50 Most Influential: Introduction 50 Most Influential: No. 34 Ditching ’burbs for Detroit NHL brings doughnuts, signs Dunkin’ deal 50 Most Influential: No. 16 ‘Suite’ gifts, and even a few ugly ones Group builds platform for hockey award 50 Most Influential: No. 38 Alabama scores some serious bling Sports Media: NFL steps into esports
SBJ/20081117/This Week's News
Union requires pre-arbitration update
Published November 17, 2008
The MLB Players Association is now requiring agents to consult with the union before they negotiate contracts for arbitration-eligible players.
Agents are now also required to apprise the union of the personnel who will prepare and present an arbitration case for the player if it goes to a hearing, said Michael Weiner, general counsel for the MLBPA.
“If we think it is not satisfactory, we talk with them about it and make suggestions,” Weiner said. If the person designated by the agent is not satisfactory, “We have people we can suggest and recommend. There are a bunch of attorneys who do this kind of work,” he said.
The move comes as some veteran agents have complained privately that other agents have agreed to long-term, below-market deals in order to secure client fees for themselves.
Some top agents are worried about a trend of multiyear deals for arbitration-eligible and pre-arbitration players that take them through their arbitration years and, in some cases, through their first few years of free agency. Some of those deals have included multiple club options, in which the club, not the player, decides whether to extend the deal at a prearranged price.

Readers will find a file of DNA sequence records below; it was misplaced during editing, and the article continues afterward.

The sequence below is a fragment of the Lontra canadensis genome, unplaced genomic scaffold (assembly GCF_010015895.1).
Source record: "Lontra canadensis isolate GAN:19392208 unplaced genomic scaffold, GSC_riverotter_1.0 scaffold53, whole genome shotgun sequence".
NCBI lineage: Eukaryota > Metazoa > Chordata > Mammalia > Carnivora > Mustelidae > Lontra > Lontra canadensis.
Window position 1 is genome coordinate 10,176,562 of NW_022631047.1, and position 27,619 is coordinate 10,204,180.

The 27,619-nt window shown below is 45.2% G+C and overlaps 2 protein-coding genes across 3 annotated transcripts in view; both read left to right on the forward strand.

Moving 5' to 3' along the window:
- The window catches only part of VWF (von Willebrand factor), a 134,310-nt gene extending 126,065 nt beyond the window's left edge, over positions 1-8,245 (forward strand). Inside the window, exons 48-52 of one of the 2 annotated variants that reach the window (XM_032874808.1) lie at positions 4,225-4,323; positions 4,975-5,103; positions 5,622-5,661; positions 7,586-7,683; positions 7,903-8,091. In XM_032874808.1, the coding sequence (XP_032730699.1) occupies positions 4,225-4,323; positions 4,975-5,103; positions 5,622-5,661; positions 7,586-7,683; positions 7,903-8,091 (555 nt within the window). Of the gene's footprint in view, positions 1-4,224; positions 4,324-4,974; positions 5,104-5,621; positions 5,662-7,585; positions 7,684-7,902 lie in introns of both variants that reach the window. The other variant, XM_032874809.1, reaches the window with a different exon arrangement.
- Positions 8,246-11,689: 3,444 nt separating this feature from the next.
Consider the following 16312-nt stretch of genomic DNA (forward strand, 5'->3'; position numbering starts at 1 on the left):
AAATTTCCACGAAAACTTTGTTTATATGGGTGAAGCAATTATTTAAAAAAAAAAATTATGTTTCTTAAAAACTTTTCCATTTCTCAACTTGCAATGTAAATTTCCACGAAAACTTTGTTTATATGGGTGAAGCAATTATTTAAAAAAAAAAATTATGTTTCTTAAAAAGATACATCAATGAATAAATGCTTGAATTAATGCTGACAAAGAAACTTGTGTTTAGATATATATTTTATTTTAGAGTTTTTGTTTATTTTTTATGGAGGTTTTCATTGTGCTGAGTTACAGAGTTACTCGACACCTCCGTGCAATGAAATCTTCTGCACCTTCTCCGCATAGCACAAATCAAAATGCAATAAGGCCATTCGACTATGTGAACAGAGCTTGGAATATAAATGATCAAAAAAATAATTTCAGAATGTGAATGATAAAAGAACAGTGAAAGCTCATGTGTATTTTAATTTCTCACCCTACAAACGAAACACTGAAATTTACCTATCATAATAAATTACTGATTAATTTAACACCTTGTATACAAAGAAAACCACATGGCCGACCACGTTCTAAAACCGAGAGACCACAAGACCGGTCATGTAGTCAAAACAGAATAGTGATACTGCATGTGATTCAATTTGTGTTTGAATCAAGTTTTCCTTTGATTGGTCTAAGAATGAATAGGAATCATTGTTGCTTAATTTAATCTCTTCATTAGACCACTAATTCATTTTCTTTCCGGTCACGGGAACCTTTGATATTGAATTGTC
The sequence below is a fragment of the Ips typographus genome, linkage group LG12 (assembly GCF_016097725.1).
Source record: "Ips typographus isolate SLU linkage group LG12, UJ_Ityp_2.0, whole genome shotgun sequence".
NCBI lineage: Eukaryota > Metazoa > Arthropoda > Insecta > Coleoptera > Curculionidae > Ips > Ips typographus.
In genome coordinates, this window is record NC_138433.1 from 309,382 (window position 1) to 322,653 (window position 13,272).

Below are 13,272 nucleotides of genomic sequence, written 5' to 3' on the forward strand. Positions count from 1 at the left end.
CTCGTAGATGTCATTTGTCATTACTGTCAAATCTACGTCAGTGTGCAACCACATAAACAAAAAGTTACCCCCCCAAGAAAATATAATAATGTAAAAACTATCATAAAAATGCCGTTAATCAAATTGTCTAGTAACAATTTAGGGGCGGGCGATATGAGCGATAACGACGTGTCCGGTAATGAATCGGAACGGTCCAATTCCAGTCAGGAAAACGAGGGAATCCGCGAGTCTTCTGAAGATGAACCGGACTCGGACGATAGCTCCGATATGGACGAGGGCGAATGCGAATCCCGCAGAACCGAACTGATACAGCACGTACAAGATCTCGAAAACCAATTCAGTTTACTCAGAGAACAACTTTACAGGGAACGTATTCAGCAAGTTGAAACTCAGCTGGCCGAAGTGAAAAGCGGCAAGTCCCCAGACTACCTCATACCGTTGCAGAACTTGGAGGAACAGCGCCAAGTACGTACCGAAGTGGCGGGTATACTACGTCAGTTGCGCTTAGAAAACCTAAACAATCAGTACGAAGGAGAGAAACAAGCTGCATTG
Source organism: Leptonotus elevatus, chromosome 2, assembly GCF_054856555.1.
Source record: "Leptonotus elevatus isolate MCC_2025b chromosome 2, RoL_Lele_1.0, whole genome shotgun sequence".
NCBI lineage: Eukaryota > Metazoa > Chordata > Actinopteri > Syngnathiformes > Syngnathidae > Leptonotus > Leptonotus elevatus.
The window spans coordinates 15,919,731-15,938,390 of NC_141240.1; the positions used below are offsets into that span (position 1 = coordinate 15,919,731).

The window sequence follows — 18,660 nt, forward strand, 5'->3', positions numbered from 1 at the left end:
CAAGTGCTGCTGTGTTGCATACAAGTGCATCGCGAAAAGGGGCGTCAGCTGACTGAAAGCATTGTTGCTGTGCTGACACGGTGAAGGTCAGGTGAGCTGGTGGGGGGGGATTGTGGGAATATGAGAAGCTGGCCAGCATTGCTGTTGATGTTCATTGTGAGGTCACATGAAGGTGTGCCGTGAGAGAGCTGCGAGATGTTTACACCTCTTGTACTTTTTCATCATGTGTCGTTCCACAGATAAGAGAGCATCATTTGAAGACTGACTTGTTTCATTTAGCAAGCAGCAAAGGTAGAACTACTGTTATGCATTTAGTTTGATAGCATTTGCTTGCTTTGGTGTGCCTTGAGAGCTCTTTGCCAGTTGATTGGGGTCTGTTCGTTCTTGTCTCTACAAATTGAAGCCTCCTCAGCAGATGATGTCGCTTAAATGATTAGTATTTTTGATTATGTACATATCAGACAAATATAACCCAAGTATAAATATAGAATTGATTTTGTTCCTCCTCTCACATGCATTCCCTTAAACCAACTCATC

MLB players become free agents after six years of major league service. They are eligible for arbitration in their third, fourth and fifth years.
The new policy “wasn’t spurred by any particular deal or set of deals from last year,” Weiner said.
“Over the years, I think there have been some deals that were less favorable to the players than they should have been because of lack of preparation on the agent’s side,” Weiner said, but he declined to be more specific.
“If we were pleased about the level of preparation, we would not have to do this.”
Agents negotiating multiyear deals that would cover clients’ arbitration-eligible years also must now consult with the union, Weiner said. Nearly 90 percent of arbitration-eligible cases are resolved before they reach arbitration hearings, statistics show.
Agents have been told of the new requirements and have already been meeting with the union about their players and the personnel on their arbitration team, Weiner said.
If the agent hires an outside attorney, the agent and player will decide which pays the cost of the attorney.
The MLPBA intends to ask the executive board of players who govern the union to incorporate the new requirements into the agent regulations in December, Weiner said.
Weiner noted that the MLB commissioner’s office has had a mandatory arbitration consultation program with clubs for about 10 years.
Rob Manfred, MLB executive vice president of labor relations and human resources, said that he and former MLB labor attorney Frank Coonelly started the arbitration consultation program when they joined the league in 1998. (Coonelly has since become president of the Pittsburgh Pirates.)
“What I have been led to believe is they will engage in the same kind of activity that is similar to our salary arbitration support program,” Manfred said.
Weiner said MLBPA officials had for years encouraged agents to consult with the union about arbitration negotiations and their arbitration team. The new requirements are “making formal what we had done on an informal basis,” Weiner said.